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Publication numberUS5116143 A
Publication typeGrant
Application numberUS 07/631,591
Publication dateMay 26, 1992
Filing dateDec 20, 1990
Priority dateDec 20, 1990
Fee statusPaid
Also published asWO1992010689A1
Publication number07631591, 631591, US 5116143 A, US 5116143A, US-A-5116143, US5116143 A, US5116143A
InventorsMarshall P. Saville, Alston L. Gu
Original AssigneeAllied-Signal Inc.
Export CitationBiBTeX, EndNote, RefMan
External Links: USPTO, USPTO Assignment, Espacenet
High load capacity journal foil bearing
US 5116143 A
Abstract
A high load capacity journal foil bearing and more particularly undersprings therefor. The journal foil bearing preferably includes a number of individual pads or foils which are conventionally mounted to a journal and have a pad face proximate a rotating shaft. The undersprings each include a number of curvilinear support beams or corrugations which are varied in width and pitch to optimize the spring force supporting the overlying foil. The underspring is configured to have wider beams at their leading edge and progressively narrower beams for approximately the first one half of the circumferential length.
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Claims(21)
We claim:
1. A journal foil bearing comprising:
a journal member;
a shaft member arranged for relative coaxial rotation with respect to said journal member;
a compliant foil bearing disposed between said shaft and journal members, said compliant foil bearing including at least one foil element mounted to said journal member; and
means for providing a variable underspring force for supporting said foil element and maintaining an approximately optimum wedge shaped uniform spacing between said foil element and said rotating shaft member matched to the changing pressure force along the circumferential length of said foil element; and
wherein said means for providing a variable underspring force comprises: an underspring positioned between said foil element and said journal member to which said foil member element is mounted, said underspring including a plurality of curvilinear beams extending a majority of the axial length of said underspring, said curvilinear beams separated by a plurality of generally "I" shaped slots, said "I" shaped slots extending axially along said underspring.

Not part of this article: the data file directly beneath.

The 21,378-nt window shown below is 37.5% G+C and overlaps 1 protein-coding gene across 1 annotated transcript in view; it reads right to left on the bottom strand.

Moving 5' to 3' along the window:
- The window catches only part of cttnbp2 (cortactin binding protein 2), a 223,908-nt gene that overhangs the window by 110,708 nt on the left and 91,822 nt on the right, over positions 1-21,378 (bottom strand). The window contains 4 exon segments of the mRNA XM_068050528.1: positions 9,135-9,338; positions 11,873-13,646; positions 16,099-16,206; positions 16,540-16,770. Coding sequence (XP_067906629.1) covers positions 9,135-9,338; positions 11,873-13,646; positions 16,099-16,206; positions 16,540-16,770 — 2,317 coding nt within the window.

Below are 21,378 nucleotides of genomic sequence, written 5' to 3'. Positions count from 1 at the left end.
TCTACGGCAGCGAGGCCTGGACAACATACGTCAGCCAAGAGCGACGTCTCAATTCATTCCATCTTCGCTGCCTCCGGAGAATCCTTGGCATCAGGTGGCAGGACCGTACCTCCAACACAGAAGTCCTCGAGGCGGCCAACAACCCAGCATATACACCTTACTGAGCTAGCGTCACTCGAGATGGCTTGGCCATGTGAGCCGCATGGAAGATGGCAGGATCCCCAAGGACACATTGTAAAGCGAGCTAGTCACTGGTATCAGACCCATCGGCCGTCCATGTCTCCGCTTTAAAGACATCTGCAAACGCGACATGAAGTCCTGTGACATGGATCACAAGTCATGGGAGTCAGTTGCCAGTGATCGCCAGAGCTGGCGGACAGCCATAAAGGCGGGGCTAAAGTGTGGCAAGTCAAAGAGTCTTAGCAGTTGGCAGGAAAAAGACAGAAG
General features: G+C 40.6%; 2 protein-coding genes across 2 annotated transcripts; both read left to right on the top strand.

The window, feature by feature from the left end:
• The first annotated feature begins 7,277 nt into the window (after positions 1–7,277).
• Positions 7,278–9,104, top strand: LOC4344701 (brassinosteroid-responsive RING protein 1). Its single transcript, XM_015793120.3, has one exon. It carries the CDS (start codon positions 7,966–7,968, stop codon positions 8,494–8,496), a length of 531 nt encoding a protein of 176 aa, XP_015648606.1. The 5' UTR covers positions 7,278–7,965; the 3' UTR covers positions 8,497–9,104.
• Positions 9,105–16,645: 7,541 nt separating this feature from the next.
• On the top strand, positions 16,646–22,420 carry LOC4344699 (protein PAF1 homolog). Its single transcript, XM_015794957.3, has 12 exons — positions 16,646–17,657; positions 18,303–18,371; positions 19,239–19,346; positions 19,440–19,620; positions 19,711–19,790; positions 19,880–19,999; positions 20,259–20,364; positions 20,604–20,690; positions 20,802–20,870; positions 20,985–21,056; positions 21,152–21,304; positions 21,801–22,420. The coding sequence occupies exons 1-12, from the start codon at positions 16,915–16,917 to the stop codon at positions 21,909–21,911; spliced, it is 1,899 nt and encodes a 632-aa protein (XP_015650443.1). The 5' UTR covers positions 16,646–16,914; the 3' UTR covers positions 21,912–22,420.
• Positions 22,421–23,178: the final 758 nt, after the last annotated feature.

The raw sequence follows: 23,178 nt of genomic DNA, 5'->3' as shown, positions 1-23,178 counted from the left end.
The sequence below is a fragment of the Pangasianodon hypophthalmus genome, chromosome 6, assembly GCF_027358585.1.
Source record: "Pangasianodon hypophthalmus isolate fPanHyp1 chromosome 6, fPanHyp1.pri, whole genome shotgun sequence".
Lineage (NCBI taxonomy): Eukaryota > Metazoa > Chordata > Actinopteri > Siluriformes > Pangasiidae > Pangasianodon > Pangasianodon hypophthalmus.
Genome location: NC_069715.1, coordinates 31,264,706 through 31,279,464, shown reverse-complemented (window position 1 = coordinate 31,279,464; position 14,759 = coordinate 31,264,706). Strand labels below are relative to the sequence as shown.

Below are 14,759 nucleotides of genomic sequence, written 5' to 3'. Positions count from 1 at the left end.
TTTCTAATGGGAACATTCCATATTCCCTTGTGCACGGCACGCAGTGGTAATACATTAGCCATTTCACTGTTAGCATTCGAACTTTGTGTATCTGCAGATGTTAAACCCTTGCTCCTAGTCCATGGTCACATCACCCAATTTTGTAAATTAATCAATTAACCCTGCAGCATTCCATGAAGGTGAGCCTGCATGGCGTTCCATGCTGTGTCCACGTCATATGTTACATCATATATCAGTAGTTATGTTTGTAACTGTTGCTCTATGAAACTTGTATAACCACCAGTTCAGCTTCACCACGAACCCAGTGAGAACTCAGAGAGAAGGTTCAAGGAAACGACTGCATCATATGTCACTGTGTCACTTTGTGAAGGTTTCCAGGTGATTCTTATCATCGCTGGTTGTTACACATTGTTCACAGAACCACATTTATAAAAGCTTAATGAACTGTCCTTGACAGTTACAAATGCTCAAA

2. The journal foil bearing of claim 1 wherein said curvilinear beams further include means for decreasing the spring force of said curvilinear beams proximate the axial ends of said curvilinear beams to reduce the spring force exerted upon said overlying foil element proximate the axially outer edges of said foil element.
3. The journal foil bearing of claim 2 wherein said means for decreasing the spring force comprises at least one window through said beam proximate the end of said curvilinear beams.
4. The journal foil bearing of claim 1 wherein aid underspring is configured to have wider curvilinear beams at a leading edge of said underspring supporting a leading edge of the active surface area of said foil element, and progressively narrower curvilinear beams for approximately the first one half of the circumferential length of said underspring, to provide a weaker spring force supporting said overlying foil element at said leading edge, and an increasing spring force supporting said foil element reaching a maximum supporting spring force at about the midpoint of said underspring.
5. The journal foil bearing of claim 4 wherein said spring force of said underspring is relatively constant from said midpoint to said trailing edge of said underspring for compressible fluid applications.
6. The journal foil bearing of claim 4 wherein said spring force of said underspring decreases from about the midpoint of said underspring to the trailing edge of said underspring for incompressible fluid applications.
7. The journal foil bearing of claim 4 wherein said underspring further comprises:
means for mounting said underspring to said journal, said means defined by an axially aligned mounting bar or tab located at a circumferential edge of said underspring.
8. The journal foil bearing of claim 4 wherein said undersprings are formed from a thin compliant metallic material selected from the group consisting of nickel alloy, beryllium-copper, and stainless steel.
9. The journal foil bearing of claim 4 wherein said curvilinear beams have a width W in the range between 0.025 cm to 1.0 cm.
10. The journal foil bearing of claim 1 wherein individual of said curvilinear beams of said underspring have width and pitch dimensions which depend upon the relative location between a leading edge and a trailing edge of said underspring.